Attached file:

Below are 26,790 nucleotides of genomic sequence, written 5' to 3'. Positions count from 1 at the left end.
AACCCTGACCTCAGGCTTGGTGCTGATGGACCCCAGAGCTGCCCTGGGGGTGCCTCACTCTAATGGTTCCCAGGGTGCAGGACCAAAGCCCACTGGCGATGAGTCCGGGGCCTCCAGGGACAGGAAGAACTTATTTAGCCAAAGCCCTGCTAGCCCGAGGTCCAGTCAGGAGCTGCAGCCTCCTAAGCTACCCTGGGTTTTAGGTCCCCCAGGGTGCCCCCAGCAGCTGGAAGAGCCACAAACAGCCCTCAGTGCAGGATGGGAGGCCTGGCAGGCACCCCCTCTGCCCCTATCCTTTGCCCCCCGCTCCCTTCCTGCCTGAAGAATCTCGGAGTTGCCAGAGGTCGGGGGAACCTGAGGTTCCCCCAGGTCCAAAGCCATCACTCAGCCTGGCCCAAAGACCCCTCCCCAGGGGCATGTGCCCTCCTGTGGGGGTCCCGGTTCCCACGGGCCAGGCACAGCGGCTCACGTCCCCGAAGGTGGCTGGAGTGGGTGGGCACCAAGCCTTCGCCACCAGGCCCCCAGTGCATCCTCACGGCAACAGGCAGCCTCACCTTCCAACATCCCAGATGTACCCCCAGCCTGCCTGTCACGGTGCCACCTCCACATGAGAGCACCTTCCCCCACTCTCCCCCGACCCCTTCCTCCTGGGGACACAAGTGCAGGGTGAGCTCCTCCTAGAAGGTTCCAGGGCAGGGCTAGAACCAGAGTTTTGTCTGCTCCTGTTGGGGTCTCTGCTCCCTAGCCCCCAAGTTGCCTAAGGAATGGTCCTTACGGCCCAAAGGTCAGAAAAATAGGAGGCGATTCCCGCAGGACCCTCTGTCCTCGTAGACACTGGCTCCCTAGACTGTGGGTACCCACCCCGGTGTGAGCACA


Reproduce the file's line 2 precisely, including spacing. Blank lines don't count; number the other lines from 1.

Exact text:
AACCCTGACCTCAGGCTTGGTGCTGATGGACCCCAGAGCTGCCCTGGGGGTGCCTCACTCTAATGGTTCCCAGGGTGCAGGACCAAAGCCCACTGGCGATGAGTCCGGGGCCTCCAGGGACAGGAAGAACTTATTTAGCCAAAGCCCTGCTAGCCCGAGGTCCAGTCAGGAGCTGCAGCCTCCTAAGCTACCCTGGGTTTTAGGTCCCCCAGGGTGCCCCCAGCAGCTGGAAGAGCCACAAACAGCCCTCAGTGCAGGATGGGAGGCCTGGCAGGCACCCCCTCTGCCCCTATCCTTTGCCCCCCGCTCCCTTCCTGCCTGAAGAATCTCGGAGTTGCCAGAGGTCGGGGGAACCTGAGGTTCCCCCAGGTCCAAAGCCATCACTCAGCCTGGCCCAAAGACCCCTCCCCAGGGGCATGTGCCCTCCTGTGGGGGTCCCGGTTCCCACGGGCCAGGCACAGCGGCTCACGTCCCCGAAGGTGGCTGGAGTGGGTGGGCACCAAGCCTTCGCCACCAGGCCCCCAGTGCATCCTCACGGCAACAGGCAGCCTCACCTTCCAACATCCCAGATGTACCCCCAGCCTGCCTGTCACGGTGCCACCTCCACATGAGAGCACCTTCCCCCACTCTCCCCCGACCCCTTCCTCCTGGGGACACAAGTGCAGGGTGAGCTCCTCCTAGAAGGTTCCAGGGCAGGGCTAGAACCAGAGTTTTGTCTGCTCCTGTTGGGGTCTCTGCTCCCTAGCCCCCAAGTTGCCTAAGGAATGGTCCTTACGGCCCAAAGGTCAGAAAAATAGGAGGCGATTCCCGCAGGACCCTCTGTCCTCGTAGACACTGGCTCCCTAGACTGTGGGTACCCACCCCGGTGTGAGCACA